Growing your plants indoors from seed is a very controlled and nourishing environment. The outdoors is a drastic change from what your tender seedlings and young plants are used to. Before bringing them outside it is important to know how to harden off plants so they do not die or suffer from shock.
Hardening off plants is a gradual introduction to the new elements of the outside. This includes the variations in temperature, winds, and the UV light of the sun.
Contents of the Article
- Tragic Tales of Plant Loss
- Common signs of improperly hardened plants:
- How to Harden Off Plants
- Tips & Tricks for Acclimating Your Plants
- The Benefit of Hardening-off Your Plants
Tragic Tales of Plant Loss
I have experienced it for myself and heard it many times from others. Beautiful healthy seedlings and young plants that transplanted into the garden only to wilt, break or die. It is a tragic tale that is avoidable by proper acclimation. Hardening off your plants takes a bit of effort but is 100% worth it.
This can also happen when you bring plants home from a nursery or a box store garden center. Often these plants have not had a hardening off period to the outdoor elements.
It is always better to err on the side of safety. Harden off plants you buy unless you are specifically told they have been acclimated.
Common signs of improperly hardened plants:
Whitening of leaves or large white spots. The result is sunburn. Yes, your plants can get sunburn-like us. Especially if they have not been exposed to the strength of the UV rays that true full sunlight emits. Windows, greenhouse glass, and grow lights do not emit the UV rays like the sun. This sudden introduction of UV can cause the outer layer of the plant tissue to burn up leaving white spots. This can harm the plant’s ability to perform photosynthesis. Severe damage will result in death.
Discolored drooping leaves:
Although this can include other issues, often this indicates a weather shock. A cold weather shock can mimic a frost reaction in young plants that have never been exposed to temperature extremes. Their young leaves can wilt and brown due to the sudden change in ambient air temperature.
Snapped and Damaged stems:
Young seedlings that have not been exposed to any air can be easily be damaged by even mild winds. You can help prepare them in advance by running a low fan on them indoors as they grow. The constant force will encourage strong stem growth. Hardening off gradually also prepares them further for the force of winds in your area. Offer tall plants additional support when you plant them.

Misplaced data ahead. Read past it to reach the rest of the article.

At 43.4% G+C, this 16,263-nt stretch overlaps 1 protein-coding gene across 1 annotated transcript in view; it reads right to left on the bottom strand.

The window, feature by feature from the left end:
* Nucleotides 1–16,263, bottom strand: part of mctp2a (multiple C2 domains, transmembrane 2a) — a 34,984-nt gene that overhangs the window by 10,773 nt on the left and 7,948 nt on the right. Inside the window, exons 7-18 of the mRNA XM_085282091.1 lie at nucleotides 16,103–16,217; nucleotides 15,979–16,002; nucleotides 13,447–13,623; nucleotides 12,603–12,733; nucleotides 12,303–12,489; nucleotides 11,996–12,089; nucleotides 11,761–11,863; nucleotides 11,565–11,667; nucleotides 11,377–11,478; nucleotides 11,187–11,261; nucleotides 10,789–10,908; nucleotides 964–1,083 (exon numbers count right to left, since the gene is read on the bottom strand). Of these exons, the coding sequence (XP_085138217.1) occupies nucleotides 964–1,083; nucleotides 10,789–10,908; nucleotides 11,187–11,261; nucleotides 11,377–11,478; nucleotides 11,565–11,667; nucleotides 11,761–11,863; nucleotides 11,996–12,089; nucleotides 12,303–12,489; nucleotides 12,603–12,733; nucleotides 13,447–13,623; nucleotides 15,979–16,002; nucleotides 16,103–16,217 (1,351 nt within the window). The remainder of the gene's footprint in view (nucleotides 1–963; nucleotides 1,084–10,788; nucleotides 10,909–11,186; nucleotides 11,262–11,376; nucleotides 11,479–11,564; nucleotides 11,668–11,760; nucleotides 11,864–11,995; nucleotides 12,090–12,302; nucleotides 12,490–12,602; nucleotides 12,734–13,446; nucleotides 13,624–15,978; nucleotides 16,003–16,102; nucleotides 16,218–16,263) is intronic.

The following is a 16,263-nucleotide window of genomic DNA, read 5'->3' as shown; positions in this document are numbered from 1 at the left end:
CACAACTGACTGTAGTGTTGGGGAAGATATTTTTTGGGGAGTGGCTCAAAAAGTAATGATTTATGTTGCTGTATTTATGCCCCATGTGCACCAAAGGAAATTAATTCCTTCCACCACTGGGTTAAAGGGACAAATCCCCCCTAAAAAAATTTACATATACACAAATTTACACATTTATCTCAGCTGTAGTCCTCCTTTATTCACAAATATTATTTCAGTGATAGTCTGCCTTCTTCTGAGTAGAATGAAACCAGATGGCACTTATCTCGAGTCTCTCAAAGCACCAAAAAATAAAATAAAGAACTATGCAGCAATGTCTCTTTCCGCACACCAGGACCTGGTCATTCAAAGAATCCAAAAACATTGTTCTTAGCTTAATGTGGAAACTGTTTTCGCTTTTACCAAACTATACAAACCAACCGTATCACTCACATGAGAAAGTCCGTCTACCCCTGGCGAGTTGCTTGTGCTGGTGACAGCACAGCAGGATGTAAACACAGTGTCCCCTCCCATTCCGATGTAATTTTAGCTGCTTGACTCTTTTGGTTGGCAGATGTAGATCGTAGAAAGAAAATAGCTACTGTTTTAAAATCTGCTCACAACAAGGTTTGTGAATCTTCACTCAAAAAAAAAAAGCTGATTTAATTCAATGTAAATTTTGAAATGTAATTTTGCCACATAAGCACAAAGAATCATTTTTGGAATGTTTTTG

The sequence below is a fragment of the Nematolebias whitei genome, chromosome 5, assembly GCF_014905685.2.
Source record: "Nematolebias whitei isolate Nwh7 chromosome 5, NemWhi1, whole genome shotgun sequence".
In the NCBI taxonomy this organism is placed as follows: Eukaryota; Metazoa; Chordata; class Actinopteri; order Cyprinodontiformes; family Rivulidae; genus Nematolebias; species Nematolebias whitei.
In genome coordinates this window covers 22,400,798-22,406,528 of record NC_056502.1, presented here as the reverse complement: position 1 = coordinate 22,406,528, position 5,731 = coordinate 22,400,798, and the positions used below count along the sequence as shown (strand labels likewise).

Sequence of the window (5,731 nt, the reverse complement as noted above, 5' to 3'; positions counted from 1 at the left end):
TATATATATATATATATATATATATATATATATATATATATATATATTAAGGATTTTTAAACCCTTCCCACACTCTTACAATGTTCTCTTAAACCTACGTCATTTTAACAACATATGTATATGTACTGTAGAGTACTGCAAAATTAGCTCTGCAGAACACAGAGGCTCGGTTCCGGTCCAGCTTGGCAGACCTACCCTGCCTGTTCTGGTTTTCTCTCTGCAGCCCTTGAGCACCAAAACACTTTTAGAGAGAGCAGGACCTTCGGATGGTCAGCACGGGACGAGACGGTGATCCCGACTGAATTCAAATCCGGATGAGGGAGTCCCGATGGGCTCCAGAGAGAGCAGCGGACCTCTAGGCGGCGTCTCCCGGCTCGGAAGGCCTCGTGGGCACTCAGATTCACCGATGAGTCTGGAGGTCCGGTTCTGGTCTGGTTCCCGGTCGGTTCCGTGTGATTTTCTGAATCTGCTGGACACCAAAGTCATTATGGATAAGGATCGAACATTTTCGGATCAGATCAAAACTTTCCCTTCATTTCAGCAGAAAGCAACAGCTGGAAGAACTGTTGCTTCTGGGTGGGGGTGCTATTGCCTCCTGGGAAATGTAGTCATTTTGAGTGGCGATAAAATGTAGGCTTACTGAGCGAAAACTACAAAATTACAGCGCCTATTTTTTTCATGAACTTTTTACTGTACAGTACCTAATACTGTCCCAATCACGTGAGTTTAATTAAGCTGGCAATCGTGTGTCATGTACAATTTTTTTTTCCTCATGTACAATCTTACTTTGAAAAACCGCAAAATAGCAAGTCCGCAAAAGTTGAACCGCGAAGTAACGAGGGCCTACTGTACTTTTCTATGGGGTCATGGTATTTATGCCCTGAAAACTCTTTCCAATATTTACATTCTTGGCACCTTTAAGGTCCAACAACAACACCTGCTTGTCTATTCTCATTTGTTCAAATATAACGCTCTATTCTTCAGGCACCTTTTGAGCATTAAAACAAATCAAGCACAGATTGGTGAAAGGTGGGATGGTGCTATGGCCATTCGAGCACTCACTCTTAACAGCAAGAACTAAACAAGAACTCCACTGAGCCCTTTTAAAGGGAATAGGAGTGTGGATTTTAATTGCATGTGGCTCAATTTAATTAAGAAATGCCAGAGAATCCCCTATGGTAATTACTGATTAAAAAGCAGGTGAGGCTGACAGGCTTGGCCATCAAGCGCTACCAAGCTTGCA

How to Harden Off Plants
Hardening of your plants should take 10 to 14 days. In some cases, you may decide to take a little longer if your weather conditions in the evening may be too cool for immediate transplanting. Try to stick with the schedule of exposure as much as possible.
Prepare in advance
You will need to pick the first area carefully as this will be the most sensitive time for your plants. This will need to be a sheltered shady area that gets minimal to only filtered sunlight throughout the day. A covered porch on the north side of your house that gets little to no direct sunlight. A picnic table that you could put in a location that the underside would remain shaded through most of the day. Or possibly setting up a canopy shelter.
You will also need a box, wagon, or larger pots to hold the smaller transplant containers. This will help you to transport plants inside and out, as well as offering them support from being tipped over by the wind.
Always make sure your plants are watered well during the hardening-off process. Air temperature and wind will cause greater water loss. Bring them back inside at night.
Day 1 to 3:
Bring your plants out during the day to your shady location. Make sure there is no danger of extreme temperatures or frost. Bring them in before dusk when temps are still warm.
Bring your plants into exposure to some morning or early sunlight for about an hour, 2 at most. Move back to shade for the remainder of the day. Bring in a little later in the evening but before dark.